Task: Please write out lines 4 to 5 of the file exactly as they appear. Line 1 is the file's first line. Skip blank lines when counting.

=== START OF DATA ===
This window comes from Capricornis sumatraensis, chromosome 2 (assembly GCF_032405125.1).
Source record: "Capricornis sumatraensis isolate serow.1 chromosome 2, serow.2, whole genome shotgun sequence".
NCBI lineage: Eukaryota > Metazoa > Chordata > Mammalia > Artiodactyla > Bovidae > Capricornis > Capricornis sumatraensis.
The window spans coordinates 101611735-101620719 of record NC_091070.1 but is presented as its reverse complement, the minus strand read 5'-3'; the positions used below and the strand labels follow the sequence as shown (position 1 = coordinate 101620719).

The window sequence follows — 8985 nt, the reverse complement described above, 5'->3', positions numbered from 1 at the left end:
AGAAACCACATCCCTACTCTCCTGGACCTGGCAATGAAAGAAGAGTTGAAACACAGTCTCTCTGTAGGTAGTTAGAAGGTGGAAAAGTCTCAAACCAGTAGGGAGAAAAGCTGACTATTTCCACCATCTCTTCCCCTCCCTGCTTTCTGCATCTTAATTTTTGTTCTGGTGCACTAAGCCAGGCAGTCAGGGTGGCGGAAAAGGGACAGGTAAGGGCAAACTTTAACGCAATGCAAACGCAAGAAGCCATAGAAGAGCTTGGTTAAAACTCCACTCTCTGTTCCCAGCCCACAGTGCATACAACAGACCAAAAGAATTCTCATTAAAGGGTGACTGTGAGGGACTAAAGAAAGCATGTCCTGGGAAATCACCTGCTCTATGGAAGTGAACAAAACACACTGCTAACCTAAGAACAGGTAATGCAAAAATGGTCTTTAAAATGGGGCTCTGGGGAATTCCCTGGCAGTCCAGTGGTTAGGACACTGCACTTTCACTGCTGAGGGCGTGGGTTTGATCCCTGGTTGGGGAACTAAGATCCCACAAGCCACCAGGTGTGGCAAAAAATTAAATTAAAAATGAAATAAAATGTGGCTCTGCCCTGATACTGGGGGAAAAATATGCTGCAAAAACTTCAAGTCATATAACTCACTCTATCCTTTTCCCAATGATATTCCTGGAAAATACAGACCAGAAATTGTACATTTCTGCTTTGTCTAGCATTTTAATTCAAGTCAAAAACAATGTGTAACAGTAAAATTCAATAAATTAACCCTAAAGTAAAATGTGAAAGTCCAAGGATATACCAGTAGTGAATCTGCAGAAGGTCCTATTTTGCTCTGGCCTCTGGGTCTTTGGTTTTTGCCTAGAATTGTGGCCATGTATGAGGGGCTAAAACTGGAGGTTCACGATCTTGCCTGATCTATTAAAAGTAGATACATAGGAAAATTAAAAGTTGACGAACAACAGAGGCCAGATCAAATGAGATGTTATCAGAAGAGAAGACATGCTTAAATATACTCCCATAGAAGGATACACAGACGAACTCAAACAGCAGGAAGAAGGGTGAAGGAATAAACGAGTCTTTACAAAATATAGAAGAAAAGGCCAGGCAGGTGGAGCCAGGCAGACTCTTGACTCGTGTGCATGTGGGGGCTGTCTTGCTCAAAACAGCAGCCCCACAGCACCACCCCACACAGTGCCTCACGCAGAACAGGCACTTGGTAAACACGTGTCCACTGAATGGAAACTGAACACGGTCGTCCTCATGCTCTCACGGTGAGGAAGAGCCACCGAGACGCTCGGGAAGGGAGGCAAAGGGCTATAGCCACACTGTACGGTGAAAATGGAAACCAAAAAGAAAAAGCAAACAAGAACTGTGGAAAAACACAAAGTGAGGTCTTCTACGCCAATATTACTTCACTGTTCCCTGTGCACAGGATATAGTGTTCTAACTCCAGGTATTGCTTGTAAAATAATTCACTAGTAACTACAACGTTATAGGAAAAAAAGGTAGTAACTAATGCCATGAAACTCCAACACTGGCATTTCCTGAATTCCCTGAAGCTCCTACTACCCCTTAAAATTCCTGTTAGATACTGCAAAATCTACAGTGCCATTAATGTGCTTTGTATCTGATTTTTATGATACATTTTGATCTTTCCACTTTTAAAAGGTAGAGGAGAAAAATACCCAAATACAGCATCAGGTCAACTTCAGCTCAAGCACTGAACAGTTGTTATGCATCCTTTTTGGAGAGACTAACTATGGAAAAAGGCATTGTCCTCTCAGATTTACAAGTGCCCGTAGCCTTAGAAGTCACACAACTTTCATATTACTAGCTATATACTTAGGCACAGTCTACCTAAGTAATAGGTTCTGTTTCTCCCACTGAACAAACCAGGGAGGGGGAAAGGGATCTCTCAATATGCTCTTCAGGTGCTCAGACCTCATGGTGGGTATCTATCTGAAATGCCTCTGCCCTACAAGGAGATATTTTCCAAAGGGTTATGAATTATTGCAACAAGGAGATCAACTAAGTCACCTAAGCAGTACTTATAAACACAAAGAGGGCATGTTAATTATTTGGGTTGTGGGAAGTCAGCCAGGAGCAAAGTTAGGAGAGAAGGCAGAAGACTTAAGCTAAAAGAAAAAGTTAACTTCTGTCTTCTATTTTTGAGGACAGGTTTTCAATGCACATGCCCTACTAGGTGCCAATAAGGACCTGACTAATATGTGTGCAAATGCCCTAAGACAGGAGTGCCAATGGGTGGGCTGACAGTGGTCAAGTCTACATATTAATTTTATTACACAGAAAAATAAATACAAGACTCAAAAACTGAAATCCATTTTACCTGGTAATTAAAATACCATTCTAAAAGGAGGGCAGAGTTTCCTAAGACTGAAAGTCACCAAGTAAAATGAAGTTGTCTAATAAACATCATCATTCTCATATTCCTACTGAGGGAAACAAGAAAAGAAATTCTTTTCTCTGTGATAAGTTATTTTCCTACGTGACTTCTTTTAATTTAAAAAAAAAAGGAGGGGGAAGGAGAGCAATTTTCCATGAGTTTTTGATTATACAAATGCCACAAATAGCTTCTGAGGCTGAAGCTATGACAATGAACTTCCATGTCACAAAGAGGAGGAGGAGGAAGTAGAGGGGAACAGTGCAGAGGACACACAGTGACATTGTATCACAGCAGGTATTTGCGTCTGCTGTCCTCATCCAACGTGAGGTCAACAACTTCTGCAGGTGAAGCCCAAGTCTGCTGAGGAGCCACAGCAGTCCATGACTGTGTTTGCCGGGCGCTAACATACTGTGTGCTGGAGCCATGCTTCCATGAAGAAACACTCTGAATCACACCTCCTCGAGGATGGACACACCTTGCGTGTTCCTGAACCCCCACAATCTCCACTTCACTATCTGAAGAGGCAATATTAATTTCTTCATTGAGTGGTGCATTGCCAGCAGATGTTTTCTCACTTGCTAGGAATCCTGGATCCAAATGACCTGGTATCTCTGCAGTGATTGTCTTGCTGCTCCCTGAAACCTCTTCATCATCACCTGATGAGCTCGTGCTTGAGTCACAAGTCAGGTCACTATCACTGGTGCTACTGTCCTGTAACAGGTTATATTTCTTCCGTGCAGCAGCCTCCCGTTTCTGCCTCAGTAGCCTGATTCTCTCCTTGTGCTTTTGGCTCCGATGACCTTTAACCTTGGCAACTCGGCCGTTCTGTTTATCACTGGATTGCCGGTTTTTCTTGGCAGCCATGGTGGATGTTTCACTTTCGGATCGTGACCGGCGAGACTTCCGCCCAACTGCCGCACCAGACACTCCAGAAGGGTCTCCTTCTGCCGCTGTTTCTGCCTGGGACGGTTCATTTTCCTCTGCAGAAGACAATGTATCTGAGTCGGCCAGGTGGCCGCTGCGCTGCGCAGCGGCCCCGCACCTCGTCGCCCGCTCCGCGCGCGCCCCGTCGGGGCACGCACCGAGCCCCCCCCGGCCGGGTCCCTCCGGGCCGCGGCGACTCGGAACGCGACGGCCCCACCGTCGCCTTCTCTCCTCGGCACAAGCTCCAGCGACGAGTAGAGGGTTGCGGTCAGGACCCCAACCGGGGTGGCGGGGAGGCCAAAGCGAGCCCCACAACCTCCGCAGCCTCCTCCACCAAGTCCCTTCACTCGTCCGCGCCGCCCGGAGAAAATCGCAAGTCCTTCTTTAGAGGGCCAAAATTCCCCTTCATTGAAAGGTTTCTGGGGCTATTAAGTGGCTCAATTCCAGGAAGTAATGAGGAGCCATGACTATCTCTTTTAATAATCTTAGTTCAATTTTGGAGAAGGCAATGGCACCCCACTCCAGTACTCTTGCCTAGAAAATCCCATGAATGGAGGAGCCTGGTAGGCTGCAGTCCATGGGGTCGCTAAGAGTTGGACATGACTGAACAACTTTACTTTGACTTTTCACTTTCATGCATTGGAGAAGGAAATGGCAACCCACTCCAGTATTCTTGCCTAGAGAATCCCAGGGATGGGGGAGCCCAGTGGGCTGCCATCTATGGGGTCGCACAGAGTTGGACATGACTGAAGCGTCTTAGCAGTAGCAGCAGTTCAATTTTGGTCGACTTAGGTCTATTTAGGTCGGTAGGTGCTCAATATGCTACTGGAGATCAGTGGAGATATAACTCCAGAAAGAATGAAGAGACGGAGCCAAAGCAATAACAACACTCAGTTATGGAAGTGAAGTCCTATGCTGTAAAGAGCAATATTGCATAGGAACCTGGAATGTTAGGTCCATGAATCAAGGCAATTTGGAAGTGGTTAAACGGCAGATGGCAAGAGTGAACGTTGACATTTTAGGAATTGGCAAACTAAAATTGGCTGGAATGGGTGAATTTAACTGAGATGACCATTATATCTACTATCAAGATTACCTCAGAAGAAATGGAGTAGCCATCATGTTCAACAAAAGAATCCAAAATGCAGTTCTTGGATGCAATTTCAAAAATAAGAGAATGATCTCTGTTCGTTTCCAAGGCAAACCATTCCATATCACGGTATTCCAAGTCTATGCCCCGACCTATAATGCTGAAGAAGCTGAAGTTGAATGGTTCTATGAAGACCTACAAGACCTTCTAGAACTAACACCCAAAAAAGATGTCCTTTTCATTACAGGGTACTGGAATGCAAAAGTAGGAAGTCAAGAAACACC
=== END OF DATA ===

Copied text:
The window spans coordinates 101611735-101620719 of record NC_091070.1 but is presented as its reverse complement, the minus strand read 5'-3'; the positions used below and the strand labels follow the sequence as shown (position 1 = coordinate 101620719).

The window sequence follows — 8985 nt, the reverse complement described above, 5'->3', positions numbered from 1 at the left end: